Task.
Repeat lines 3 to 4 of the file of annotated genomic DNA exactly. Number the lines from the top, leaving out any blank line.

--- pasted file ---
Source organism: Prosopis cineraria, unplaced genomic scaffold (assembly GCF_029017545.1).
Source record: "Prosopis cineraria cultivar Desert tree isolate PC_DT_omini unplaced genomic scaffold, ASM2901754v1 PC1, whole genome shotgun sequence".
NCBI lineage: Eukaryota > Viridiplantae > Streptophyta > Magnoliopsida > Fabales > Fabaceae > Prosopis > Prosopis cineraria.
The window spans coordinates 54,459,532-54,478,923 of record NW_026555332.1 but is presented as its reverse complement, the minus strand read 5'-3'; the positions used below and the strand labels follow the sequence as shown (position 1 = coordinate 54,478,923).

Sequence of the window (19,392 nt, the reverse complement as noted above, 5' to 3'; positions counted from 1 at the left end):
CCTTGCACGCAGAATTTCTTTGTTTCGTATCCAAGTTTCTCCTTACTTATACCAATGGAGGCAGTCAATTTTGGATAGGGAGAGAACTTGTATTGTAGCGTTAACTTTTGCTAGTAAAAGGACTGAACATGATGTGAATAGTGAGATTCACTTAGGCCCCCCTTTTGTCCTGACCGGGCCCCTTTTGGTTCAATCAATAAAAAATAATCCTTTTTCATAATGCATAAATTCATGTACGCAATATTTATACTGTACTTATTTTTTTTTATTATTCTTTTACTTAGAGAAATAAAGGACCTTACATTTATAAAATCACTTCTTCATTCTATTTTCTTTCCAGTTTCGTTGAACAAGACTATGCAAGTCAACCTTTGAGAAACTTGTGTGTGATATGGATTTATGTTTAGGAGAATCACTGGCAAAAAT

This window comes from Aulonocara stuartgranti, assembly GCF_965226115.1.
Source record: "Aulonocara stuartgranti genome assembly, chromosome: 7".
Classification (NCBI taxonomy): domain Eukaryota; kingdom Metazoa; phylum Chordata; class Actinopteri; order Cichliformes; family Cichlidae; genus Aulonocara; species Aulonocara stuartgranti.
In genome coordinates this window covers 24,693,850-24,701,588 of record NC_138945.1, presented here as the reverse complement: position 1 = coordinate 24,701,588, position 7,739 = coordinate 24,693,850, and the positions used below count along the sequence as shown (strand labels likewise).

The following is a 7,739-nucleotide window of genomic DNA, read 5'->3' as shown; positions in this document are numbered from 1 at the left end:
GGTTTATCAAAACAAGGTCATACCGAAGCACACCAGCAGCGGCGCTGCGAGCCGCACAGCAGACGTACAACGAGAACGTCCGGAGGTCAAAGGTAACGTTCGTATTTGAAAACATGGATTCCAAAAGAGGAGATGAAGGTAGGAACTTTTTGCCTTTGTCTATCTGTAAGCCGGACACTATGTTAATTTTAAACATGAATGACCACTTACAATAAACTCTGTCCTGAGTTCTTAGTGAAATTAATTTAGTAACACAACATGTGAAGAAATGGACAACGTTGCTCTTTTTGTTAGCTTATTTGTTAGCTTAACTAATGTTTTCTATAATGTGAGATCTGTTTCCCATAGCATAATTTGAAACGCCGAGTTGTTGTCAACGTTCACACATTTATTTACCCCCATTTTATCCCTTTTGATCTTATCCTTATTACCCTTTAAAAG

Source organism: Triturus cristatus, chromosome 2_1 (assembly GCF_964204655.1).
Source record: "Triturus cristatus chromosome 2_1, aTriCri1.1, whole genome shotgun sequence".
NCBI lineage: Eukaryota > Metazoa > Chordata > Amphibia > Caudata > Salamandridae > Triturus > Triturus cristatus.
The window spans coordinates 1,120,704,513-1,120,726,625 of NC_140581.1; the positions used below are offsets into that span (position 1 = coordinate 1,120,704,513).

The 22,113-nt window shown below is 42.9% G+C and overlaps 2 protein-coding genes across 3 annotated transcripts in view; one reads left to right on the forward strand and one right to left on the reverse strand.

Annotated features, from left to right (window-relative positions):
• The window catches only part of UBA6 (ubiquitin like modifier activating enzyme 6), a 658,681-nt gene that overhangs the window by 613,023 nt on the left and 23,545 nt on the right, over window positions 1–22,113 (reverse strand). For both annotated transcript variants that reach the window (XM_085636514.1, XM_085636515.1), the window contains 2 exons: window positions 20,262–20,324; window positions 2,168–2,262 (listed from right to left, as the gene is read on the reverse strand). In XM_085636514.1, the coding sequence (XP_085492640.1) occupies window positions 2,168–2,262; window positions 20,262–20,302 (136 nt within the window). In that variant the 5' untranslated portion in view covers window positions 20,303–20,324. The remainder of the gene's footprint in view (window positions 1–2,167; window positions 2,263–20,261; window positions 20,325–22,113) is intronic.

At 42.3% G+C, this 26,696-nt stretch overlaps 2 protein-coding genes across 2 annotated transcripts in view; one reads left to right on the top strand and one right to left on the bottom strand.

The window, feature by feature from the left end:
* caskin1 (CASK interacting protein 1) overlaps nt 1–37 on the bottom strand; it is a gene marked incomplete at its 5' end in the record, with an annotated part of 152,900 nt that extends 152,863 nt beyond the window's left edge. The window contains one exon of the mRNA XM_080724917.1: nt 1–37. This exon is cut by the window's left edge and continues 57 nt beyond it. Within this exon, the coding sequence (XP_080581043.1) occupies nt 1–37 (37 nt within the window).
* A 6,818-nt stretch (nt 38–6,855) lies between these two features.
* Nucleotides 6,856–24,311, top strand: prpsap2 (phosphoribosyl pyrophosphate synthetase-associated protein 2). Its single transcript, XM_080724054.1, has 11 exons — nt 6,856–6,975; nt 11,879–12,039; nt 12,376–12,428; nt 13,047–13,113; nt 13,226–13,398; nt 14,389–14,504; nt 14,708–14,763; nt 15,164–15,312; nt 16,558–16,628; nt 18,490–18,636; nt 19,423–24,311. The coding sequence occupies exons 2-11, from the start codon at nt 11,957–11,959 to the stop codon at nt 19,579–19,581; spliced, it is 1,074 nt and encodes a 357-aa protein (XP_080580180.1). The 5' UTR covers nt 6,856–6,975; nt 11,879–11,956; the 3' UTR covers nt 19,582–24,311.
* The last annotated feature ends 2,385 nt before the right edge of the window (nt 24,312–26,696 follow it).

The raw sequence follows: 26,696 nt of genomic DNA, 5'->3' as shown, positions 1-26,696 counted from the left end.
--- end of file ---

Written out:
NCBI lineage: Eukaryota > Viridiplantae > Streptophyta > Magnoliopsida > Fabales > Fabaceae > Prosopis > Prosopis cineraria.
The window spans coordinates 54,459,532-54,478,923 of record NW_026555332.1 but is presented as its reverse complement, the minus strand read 5'-3'; the positions used below and the strand labels follow the sequence as shown (position 1 = coordinate 54,478,923).